June 12, 2008 | Comments 0

Rarotonga - An Idyllic South Pacific Escape

If not for its wayward location, Rarotonga could easily be one of the most tourist-friendly islands in the Pacific. It is surprisingly well-developed despite its off path location. While most of the destination ports in Polynesia are barely a few hours from each other (if you’re on a cruise, that is), Rarotonga is accessible only after an entire day’s sail. There’s no wonder why it is such a favorite South Pacific port of call, however, especially for cruise ships which are practically floating islands in themselves. And since the sail comes from relatively distant French Polynesia, the sudden sea voyage can be a welcome change, except for the incurably seasick.

Shoppers will delight at the sheer affordability of practically everything on the island, from bus fares to jewelry. This is probably due to its close proximity to its main source of imports nearby New Zealand. Inland, Rarotonga is safari-friendly as well, as venomous snakes, untamed animals and nasty insects are practically non-existent (except for mosquitoes). Just make sure that you respect the local culture, and keep a respectable distance from stone carvings and established sacred sites.

The surrounding lagoon is one of the island’s prime water attractions, since it is also filtered off by the encircled reef system. The result; narrow strips of beaches with sparkling lagoons, a perfect spot for parasailing, snorkeling, and offshore trips on glass-bottomed boats. This is especially true of Muri Beach, undoubtedly one of the island’s pearl assets. This half-mile stretch of coast also accommodates numerous marine reserves meaning that there are hordes of fish for you to swim with. Beyond the shallow lagoons are great scuba diving spots as well, with even more variety of nature’s eye candy: steep shelves, canyons, walls, veritable coral gardens, and a wide variety of marine life, including stingrays, whales, and turtles.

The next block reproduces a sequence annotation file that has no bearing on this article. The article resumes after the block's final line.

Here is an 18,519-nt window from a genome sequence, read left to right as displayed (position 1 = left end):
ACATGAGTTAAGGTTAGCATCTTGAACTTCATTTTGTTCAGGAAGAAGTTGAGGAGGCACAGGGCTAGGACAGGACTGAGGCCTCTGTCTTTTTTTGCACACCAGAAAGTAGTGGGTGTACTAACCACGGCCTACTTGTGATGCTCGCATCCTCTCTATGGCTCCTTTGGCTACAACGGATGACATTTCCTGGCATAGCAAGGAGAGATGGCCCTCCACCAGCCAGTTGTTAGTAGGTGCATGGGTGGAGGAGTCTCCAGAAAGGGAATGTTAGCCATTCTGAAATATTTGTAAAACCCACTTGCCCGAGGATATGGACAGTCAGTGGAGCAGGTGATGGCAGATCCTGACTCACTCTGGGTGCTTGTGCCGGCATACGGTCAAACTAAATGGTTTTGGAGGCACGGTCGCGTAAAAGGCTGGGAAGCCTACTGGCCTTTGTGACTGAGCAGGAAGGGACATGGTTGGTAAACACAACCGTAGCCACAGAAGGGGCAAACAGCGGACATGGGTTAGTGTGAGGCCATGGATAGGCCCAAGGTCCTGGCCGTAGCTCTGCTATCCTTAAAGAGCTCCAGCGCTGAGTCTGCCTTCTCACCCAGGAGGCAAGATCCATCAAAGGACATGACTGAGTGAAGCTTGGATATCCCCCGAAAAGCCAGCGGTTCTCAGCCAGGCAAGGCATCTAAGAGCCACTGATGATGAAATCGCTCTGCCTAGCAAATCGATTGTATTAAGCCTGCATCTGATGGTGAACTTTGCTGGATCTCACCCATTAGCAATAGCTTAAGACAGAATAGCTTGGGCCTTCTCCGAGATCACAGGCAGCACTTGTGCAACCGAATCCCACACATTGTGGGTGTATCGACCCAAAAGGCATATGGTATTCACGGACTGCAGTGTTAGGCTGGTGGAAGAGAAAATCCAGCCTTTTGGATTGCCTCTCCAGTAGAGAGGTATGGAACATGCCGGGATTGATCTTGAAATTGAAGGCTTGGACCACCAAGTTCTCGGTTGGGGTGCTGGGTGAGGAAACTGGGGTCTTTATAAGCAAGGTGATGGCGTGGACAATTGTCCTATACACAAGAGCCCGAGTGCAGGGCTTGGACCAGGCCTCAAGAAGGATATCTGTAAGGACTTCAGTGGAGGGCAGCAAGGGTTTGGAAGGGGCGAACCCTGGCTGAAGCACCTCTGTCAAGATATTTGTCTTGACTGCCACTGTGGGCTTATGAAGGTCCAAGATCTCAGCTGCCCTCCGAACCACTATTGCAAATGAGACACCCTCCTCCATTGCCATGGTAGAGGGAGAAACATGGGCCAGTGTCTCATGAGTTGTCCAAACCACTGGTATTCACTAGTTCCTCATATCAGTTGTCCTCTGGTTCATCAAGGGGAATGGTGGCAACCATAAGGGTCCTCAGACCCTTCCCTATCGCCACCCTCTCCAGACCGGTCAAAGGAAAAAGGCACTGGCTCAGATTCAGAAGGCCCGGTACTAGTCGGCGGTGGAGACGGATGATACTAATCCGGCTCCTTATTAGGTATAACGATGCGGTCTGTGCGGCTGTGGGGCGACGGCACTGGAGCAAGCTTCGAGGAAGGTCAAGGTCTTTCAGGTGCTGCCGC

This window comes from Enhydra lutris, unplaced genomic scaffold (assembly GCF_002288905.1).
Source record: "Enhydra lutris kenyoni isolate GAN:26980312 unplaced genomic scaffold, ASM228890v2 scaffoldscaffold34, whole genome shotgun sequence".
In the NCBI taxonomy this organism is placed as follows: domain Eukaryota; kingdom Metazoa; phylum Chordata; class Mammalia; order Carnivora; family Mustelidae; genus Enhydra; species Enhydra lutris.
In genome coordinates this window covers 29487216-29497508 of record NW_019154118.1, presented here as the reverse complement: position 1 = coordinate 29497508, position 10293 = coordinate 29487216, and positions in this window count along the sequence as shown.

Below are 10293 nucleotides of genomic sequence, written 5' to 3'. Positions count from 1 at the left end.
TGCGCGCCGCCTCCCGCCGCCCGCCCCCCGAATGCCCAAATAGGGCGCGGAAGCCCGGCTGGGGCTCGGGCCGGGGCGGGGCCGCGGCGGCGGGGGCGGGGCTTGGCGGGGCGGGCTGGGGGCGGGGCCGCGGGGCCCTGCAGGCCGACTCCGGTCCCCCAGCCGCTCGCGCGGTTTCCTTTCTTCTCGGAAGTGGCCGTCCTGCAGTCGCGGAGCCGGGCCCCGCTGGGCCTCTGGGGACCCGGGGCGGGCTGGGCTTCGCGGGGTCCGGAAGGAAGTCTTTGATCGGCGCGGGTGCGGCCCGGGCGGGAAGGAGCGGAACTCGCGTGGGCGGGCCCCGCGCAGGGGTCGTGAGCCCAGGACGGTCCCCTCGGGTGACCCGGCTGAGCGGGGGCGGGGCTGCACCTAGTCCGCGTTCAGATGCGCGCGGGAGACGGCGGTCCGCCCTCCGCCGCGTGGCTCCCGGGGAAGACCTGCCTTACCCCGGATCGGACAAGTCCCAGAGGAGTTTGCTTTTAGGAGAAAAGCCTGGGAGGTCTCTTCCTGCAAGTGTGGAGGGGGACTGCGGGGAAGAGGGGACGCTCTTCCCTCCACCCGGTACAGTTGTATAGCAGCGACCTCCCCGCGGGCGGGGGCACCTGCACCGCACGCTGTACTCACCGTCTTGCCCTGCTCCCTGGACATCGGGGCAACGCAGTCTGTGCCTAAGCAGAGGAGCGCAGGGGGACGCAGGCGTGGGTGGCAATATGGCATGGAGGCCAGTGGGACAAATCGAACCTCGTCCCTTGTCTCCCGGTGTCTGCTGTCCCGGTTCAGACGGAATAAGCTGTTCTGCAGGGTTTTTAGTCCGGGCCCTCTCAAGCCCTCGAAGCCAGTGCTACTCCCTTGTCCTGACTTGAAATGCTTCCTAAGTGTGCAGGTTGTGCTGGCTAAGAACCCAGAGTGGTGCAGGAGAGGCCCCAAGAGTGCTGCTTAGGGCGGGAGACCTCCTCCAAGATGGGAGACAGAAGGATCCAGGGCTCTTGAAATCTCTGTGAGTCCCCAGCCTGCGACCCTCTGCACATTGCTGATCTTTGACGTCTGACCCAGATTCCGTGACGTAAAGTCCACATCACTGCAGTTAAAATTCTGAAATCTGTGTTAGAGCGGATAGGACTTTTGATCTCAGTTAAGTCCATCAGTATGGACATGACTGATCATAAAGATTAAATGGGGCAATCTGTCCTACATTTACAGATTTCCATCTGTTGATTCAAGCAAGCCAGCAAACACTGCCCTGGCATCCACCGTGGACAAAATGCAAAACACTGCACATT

You can also delve deep into Rarotonga’s lush rain forest with a guided hike. Visit noni fields and avian sanctuaries, and highlight the trip with a dip in the water pool which surrounds Wigmore’s Waterfall; this drops at the immediate base of the island’s highest point, the Needle. Once you’re craving for adventure is sated, try your hand in another related exploit: bargain-shopping. Avarua’s Punanganui Market is a find shopper’s dream, especially on Saturdays when the open-air market is overflowing with authentic local crafts and clothing. You’ll also find this a good place to sample Rarotonga food, such as coconut rolls, and a marinated raw fish delicacy called the ika mata.

Avarua is still a tourist hotspot even in sleepy weekdays; being the official economic center of the Cook Islands, the local postal office, the souvenir shops, the banks, restaurants, and the indoor or open-air markets are within walking distance from each other. The local jewelry stores are also popular for offering the one of the region’s distinct imports the ever-present South Pacific black pearl. Urbane and unspoiled, Rarotonga seems to possess the perfect mix of qualities needed for a thriving ecotourism; surely, these ideal qualities more than makes up for the two-day back-and-forth trip on your South Pacific cruise.

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